Watermark is named after its phenomenal score, written by lauded young American composer Caroline Shaw in 2019 and expanded for Tanowitz’s 30-minute ballet (let’s call it a ballet; it was made for a ballet company). Shaw’s music dances with Beethoven’s third piano concerto, sometimes quoting directly but excitingly taking its own path. This duality of a living composer communing with a giant of the past is a quality also embedded in Tanowitz’s dance, albeit more glancingly. (Watermark is such a beautiful and apt title, evoking the idea and the delicacy of something overlaid on something else but visible only when held to the light.)  

Watermark is conceived on a grand scale for 18 dancers, mostly men (and mostly from the coryphée and corps ranks). The gender ratio roughly reverses that in Serenade, with its indelible opening of 17 women standing with one arm upstretched to the heavens. Watermark alludes to that gesture of wonder and mystery, as it does to some shapes from The Four Temperaments and the wider ballet canon. 

Artists of The Australian Ballet in Watermark. Photo: Daniel Boud

Unusually, the stage of the Joan Sutherland Theatre at the Sydney Opera House was opened to the back. It created a deep space, gorgeously lit by Jon Buswell, where groups or individuals danced, stood, sat or reclined. To the front there were flurries of hopping, skittering, scattering activity, fast and precise or quietly contemplative. Clusters formed and dissolved, people came and went, simply dressed in white by Harriet Jung and Reid Bartelme.

This is a plotless work but questions arose nonetheless. Who are these people? What are they thinking? Where are they going? Can I join in, particularly in that brief circle dance up the back? Who is that divine young man given an achingly lovely solo? (That would be Adam Elmes, one of the most junior members of the company.)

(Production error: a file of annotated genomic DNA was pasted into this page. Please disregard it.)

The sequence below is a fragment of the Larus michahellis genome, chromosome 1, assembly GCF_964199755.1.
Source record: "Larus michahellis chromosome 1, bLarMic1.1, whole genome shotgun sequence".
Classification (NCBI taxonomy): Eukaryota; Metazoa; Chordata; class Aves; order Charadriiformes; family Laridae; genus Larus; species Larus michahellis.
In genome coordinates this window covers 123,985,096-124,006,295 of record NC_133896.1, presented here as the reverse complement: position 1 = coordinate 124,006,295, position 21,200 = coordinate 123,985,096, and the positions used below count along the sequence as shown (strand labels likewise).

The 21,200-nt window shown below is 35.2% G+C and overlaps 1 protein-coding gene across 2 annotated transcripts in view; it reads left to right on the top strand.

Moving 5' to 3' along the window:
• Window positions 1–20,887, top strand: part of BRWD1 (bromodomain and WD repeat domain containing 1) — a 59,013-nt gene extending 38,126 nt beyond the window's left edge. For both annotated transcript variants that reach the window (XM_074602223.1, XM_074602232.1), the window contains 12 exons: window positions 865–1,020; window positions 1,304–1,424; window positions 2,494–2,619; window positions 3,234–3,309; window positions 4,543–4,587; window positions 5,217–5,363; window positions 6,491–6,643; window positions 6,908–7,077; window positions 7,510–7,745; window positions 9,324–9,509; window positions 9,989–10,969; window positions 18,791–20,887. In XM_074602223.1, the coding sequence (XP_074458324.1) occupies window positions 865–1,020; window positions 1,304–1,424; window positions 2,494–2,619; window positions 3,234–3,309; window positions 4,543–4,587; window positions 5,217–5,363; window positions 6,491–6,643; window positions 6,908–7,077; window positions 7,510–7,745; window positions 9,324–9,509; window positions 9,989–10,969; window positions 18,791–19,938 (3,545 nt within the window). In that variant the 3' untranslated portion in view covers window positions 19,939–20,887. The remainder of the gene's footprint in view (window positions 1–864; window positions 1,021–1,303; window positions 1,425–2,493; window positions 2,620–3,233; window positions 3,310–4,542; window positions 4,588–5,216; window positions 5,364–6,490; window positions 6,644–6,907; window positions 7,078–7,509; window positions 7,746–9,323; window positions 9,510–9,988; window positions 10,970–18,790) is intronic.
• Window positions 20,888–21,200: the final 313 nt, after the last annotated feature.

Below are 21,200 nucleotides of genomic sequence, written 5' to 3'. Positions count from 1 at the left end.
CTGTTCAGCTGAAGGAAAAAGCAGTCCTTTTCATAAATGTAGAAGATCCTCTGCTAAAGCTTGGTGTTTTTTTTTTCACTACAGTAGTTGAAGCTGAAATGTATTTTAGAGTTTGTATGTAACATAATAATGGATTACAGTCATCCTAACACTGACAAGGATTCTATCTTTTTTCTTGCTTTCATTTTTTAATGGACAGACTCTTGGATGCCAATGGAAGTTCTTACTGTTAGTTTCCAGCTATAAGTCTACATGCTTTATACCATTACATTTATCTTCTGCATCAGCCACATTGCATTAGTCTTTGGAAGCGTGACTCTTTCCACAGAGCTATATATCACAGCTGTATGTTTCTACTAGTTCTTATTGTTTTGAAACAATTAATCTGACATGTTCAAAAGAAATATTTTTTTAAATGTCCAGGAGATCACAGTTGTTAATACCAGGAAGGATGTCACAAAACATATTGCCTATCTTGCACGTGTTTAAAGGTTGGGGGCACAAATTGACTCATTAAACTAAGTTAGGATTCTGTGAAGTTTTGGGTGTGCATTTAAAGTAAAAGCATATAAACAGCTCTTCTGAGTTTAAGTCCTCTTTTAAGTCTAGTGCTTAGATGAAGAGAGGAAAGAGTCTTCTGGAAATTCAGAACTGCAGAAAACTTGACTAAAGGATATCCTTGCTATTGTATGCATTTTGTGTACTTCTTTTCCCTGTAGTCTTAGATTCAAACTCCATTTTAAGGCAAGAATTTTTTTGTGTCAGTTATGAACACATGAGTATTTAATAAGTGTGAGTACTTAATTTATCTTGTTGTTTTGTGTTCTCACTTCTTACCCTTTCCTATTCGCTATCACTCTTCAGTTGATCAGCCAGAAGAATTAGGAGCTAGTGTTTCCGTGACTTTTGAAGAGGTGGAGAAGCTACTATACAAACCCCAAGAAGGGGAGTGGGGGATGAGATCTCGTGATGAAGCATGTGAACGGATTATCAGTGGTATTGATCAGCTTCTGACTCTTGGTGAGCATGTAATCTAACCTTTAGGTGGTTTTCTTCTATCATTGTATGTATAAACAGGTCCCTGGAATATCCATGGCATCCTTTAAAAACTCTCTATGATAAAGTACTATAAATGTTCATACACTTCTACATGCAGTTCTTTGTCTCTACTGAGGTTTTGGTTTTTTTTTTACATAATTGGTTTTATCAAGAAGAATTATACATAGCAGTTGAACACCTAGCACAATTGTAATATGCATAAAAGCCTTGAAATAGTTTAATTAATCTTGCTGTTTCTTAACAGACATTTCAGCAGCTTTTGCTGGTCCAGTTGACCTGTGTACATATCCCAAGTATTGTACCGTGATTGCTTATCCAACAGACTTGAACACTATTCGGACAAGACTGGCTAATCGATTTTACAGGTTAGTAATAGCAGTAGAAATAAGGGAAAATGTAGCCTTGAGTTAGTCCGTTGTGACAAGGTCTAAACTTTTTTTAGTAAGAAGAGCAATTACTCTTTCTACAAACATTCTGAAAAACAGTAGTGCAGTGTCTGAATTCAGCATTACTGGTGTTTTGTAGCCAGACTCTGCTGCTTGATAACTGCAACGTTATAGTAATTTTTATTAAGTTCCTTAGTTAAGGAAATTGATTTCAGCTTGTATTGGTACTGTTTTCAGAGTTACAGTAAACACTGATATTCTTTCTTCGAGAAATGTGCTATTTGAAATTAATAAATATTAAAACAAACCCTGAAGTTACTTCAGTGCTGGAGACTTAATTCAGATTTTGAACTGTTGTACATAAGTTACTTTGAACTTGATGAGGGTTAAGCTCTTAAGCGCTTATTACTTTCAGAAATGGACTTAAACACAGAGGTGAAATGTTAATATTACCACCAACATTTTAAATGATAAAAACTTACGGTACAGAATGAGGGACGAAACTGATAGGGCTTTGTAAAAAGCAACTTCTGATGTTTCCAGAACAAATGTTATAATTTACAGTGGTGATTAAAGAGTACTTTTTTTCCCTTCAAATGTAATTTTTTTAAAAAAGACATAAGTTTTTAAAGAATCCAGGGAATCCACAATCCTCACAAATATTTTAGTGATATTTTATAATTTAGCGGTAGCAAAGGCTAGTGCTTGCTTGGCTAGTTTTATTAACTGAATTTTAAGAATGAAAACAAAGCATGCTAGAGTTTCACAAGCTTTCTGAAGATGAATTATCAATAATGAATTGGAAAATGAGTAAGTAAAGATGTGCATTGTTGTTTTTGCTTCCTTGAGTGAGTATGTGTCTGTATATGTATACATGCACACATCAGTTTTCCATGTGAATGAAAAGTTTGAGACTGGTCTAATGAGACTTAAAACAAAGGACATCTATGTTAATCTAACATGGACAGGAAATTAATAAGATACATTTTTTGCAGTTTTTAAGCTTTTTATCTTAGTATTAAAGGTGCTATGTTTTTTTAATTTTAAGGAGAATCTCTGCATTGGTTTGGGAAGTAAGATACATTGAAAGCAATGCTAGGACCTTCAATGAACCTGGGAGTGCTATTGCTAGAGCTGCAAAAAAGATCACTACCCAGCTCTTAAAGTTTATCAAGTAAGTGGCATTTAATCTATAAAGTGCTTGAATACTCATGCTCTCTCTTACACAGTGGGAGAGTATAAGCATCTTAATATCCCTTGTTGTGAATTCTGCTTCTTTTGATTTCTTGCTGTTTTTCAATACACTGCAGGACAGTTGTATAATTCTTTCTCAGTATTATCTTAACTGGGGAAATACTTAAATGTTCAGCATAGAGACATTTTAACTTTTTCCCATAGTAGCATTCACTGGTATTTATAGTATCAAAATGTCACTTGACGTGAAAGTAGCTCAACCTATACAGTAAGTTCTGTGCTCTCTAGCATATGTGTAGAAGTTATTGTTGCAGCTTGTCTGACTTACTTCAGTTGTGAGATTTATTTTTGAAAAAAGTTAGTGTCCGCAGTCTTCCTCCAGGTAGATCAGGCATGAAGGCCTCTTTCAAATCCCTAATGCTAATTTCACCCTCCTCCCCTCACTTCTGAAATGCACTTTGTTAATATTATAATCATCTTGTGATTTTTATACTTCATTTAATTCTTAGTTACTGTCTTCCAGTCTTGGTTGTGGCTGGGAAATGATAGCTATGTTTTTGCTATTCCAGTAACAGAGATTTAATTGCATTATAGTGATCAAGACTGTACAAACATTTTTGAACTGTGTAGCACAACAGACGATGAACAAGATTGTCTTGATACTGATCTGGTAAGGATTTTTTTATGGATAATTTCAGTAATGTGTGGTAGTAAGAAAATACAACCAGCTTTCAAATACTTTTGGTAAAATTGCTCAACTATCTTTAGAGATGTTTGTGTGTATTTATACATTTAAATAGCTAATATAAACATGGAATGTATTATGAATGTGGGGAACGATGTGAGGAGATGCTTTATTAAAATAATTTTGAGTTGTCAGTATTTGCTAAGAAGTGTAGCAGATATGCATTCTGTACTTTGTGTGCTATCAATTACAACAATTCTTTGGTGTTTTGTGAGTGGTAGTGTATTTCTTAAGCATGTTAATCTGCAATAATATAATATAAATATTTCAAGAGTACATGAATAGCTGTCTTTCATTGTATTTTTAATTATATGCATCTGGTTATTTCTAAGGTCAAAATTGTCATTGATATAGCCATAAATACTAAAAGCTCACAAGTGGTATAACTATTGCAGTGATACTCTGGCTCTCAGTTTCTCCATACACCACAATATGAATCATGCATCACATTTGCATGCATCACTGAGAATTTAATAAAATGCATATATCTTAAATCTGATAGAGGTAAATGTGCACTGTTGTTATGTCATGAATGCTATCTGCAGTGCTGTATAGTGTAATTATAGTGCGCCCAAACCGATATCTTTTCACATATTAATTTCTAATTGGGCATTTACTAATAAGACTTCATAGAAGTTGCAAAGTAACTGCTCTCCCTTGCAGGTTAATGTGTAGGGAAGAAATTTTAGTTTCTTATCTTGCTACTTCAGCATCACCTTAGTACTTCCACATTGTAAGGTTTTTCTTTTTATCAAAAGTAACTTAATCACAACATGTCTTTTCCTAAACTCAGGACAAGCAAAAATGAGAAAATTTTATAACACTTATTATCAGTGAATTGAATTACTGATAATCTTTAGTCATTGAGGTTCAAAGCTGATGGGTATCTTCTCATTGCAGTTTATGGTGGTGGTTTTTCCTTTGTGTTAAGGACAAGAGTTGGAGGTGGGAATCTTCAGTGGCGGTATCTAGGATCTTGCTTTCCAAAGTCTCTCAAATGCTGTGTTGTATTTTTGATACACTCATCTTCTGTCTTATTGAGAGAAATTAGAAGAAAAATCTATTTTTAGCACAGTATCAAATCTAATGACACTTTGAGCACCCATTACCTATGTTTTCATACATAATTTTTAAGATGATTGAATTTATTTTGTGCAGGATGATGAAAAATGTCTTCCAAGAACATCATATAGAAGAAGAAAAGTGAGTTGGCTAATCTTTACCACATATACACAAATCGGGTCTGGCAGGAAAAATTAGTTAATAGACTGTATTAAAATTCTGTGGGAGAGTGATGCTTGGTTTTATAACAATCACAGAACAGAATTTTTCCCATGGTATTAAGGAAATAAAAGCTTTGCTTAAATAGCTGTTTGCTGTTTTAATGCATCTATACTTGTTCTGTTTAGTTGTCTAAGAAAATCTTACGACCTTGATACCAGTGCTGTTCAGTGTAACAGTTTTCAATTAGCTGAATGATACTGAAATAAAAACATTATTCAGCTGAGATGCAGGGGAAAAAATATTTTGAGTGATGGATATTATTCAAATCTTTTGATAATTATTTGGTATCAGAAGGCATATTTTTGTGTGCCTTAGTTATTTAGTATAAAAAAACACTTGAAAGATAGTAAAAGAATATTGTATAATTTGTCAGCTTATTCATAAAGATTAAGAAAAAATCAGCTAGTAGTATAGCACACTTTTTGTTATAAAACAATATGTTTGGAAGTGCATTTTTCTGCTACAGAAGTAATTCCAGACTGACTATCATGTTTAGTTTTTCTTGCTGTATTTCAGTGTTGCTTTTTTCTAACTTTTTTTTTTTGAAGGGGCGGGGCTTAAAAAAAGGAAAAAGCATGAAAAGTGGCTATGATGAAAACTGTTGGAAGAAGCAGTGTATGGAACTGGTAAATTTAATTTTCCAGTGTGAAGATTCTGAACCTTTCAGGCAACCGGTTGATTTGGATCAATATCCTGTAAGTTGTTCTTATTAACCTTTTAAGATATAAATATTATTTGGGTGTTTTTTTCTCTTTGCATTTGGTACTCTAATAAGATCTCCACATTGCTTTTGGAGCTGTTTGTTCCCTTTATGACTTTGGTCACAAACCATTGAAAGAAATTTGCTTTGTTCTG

It was a joy to see how Tanowitz’s contemporary sensibility meshed with the classical vocabulary, particularly in the razor-sharp footwork, buoyant vertical jumps and sideways jetés that suddenly morphed into something unexpected, eccentric even. Tanowitz’s impulses could be thought austere, given the pristine quality of each movement, but that movement looked rich and juicy on the dancers. A beautiful conundrum, as was the fact that a work this big felt so intimate. 

Dimity Azoury in Serenade. Photo: Daniel Boud

The gifts were not given up lightly and Watermark, with its huge amount of detail and multiple focus points, could be seen many times. Heard again too, because there was so much from Shaw to absorb, as there was in Tchaikovsky (Serenade) and Hindemith (The Four Temperaments). The Opera Australia Orchestra and Nicolette Fraillon had a great opening night as did solo pianists Stefan Cassomenos and Duncan Salton. Simon Thew conducted the performance I saw on April 21, with Cassomenos the soloist in both Watermark and The Four Temperaments.

One could have forgiven TAB for not looking entirely match fit given – the brief gala season apart – its long absence from the stage. No indulgence was needed. There were standout performances wherever one looked, none more gratifying than that of soloist Nathan Brook (a stunning Phlegmatic, The Four Temperaments, April 21). In an announcement made on opening night, Brook won both prizes in the 2020 Telstra Ballet Dancer Awards – the Rising Star and People’s Choice awards. The voters clearly got it right. 

The Sydney season of New York Dialects ends April 24. Melbourne, June 3-12.

Sylvia, The Australian Ballet

Sydney Opera House, November 8

The dash for bathrooms and bars was substantially less frantic than usual after the close of Act I of Stanton Welch’s Sylvia. Heads everywhere bowed over their synopsis sheets. What in the name of all the gods in Ancient Greece was going on? How does one show via ballet that Artemis and Apollo – twin gods – “slay Queen Niobe’s army in revenge for a slight to their mother, Leto”? Or why Artemis turns Callisto into a bear? These gods and goddesses really do take a grudge to extremes and their actions are not always easily explained.

TAB _Sylvia_Artists of The Australian Ballet_photo Jeff Busby (2)

The Australian Ballet in Stanton Welch’s Sylvia. Photo: Jeff Busby

Never mind. Once the head-spinning early part of the first act is out of the way Sylvia is an enjoyable romp. Even better, it gives Australian Ballet audiences their first chance to hear the enchanting Delibes score in full, sounding luscious in Sydney in the hands of Nicolette Fraillon and the Opera Australia Orchestra. (Read more about Delibes, the music and the history of Sylvia in my article for Limelight magazine in August.)